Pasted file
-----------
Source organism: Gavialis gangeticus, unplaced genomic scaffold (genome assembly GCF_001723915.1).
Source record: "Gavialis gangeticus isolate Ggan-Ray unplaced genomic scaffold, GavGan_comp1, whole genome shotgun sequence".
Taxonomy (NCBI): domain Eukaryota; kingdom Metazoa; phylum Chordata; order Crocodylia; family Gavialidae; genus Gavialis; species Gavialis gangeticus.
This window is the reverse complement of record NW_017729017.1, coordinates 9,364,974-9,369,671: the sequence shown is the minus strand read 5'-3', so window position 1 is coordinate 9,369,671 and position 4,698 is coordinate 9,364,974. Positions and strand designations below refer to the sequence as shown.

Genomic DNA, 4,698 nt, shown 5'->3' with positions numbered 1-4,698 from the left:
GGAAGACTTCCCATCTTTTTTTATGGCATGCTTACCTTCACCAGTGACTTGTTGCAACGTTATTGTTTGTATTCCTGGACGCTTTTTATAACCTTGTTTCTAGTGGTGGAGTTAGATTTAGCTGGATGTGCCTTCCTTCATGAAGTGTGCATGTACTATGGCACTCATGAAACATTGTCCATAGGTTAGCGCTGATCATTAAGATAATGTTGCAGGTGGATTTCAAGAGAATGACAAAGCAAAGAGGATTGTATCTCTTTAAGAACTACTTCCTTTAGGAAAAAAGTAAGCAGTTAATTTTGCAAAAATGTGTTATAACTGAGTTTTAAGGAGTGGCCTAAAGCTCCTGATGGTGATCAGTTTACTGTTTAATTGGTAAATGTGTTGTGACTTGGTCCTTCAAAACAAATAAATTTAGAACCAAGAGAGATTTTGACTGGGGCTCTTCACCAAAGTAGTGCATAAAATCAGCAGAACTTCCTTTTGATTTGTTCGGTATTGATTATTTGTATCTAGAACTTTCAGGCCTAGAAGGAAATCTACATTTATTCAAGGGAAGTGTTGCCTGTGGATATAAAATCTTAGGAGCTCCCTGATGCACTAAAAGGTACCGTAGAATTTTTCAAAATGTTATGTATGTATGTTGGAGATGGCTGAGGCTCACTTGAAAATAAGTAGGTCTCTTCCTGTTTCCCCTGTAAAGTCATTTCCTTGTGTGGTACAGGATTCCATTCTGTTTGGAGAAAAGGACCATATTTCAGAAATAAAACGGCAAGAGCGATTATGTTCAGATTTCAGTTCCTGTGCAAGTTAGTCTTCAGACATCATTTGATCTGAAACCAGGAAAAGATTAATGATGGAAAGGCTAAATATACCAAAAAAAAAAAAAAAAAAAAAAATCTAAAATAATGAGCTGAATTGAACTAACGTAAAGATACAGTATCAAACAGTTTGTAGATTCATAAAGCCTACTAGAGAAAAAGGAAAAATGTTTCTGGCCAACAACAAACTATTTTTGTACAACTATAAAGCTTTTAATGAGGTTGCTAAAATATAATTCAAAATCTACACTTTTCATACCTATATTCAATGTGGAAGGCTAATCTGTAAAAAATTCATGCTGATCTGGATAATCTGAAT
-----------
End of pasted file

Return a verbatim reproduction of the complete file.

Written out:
Source organism: Gavialis gangeticus, unplaced genomic scaffold (genome assembly GCF_001723915.1).
Source record: "Gavialis gangeticus isolate Ggan-Ray unplaced genomic scaffold, GavGan_comp1, whole genome shotgun sequence".
Taxonomy (NCBI): domain Eukaryota; kingdom Metazoa; phylum Chordata; order Crocodylia; family Gavialidae; genus Gavialis; species Gavialis gangeticus.
This window is the reverse complement of record NW_017729017.1, coordinates 9,364,974-9,369,671: the sequence shown is the minus strand read 5'-3', so window position 1 is coordinate 9,369,671 and position 4,698 is coordinate 9,364,974. Positions and strand designations below refer to the sequence as shown.

Genomic DNA, 4,698 nt, shown 5'->3' with positions numbered 1-4,698 from the left:
GGAAGACTTCCCATCTTTTTTTATGGCATGCTTACCTTCACCAGTGACTTGTTGCAACGTTATTGTTTGTATTCCTGGACGCTTTTTATAACCTTGTTTCTAGTGGTGGAGTTAGATTTAGCTGGATGTGCCTTCCTTCATGAAGTGTGCATGTACTATGGCACTCATGAAACATTGTCCATAGGTTAGCGCTGATCATTAAGATAATGTTGCAGGTGGATTTCAAGAGAATGACAAAGCAAAGAGGATTGTATCTCTTTAAGAACTACTTCCTTTAGGAAAAAAGTAAGCAGTTAATTTTGCAAAAATGTGTTATAACTGAGTTTTAAGGAGTGGCCTAAAGCTCCTGATGGTGATCAGTTTACTGTTTAATTGGTAAATGTGTTGTGACTTGGTCCTTCAAAACAAATAAATTTAGAACCAAGAGAGATTTTGACTGGGGCTCTTCACCAAAGTAGTGCATAAAATCAGCAGAACTTCCTTTTGATTTGTTCGGTATTGATTATTTGTATCTAGAACTTTCAGGCCTAGAAGGAAATCTACATTTATTCAAGGGAAGTGTTGCCTGTGGATATAAAATCTTAGGAGCTCCCTGATGCACTAAAAGGTACCGTAGAATTTTTCAAAATGTTATGTATGTATGTTGGAGATGGCTGAGGCTCACTTGAAAATAAGTAGGTCTCTTCCTGTTTCCCCTGTAAAGTCATTTCCTTGTGTGGTACAGGATTCCATTCTGTTTGGAGAAAAGGACCATATTTCAGAAATAAAACGGCAAGAGCGATTATGTTCAGATTTCAGTTCCTGTGCAAGTTAGTCTTCAGACATCATTTGATCTGAAACCAGGAAAAGATTAATGATGGAAAGGCTAAATATACCAAAAAAAAAAAAAAAAAAAAAAATCTAAAATAATGAGCTGAATTGAACTAACGTAAAGATACAGTATCAAACAGTTTGTAGATTCATAAAGCCTACTAGAGAAAAAGGAAAAATGTTTCTGGCCAACAACAAACTATTTTTGTACAACTATAAAGCTTTTAATGAGGTTGCTAAAATATAATTCAAAATCTACACTTTTCATACCTATATTCAATGTGGAAGGCTAATCTGTAAAAAATTCATGCTGATCTGGATAATCTGAAT